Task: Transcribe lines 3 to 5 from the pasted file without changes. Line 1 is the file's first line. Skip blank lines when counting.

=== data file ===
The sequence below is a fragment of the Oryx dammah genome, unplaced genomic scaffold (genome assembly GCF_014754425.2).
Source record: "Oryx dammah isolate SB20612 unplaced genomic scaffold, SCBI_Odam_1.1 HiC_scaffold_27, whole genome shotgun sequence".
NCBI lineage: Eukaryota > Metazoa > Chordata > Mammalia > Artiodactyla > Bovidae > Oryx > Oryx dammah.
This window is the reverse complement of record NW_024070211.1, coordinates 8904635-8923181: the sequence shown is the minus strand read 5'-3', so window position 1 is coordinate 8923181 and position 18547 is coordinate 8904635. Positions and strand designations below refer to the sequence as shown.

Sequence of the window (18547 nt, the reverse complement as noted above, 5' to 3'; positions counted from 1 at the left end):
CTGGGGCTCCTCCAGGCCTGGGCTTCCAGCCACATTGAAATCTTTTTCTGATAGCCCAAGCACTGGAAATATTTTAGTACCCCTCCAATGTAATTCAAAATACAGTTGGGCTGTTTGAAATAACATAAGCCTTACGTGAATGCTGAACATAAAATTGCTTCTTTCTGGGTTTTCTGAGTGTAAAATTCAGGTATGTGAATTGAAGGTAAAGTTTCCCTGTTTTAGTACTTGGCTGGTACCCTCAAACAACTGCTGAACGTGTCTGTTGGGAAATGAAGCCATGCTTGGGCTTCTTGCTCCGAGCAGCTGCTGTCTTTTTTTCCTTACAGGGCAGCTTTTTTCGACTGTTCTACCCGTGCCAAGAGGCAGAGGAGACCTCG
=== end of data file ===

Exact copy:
NCBI lineage: Eukaryota > Metazoa > Chordata > Mammalia > Artiodactyla > Bovidae > Oryx > Oryx dammah.
This window is the reverse complement of record NW_024070211.1, coordinates 8904635-8923181: the sequence shown is the minus strand read 5'-3', so window position 1 is coordinate 8923181 and position 18547 is coordinate 8904635. Positions and strand designations below refer to the sequence as shown.

Sequence of the window (18547 nt, the reverse complement as noted above, 5' to 3'; positions counted from 1 at the left end):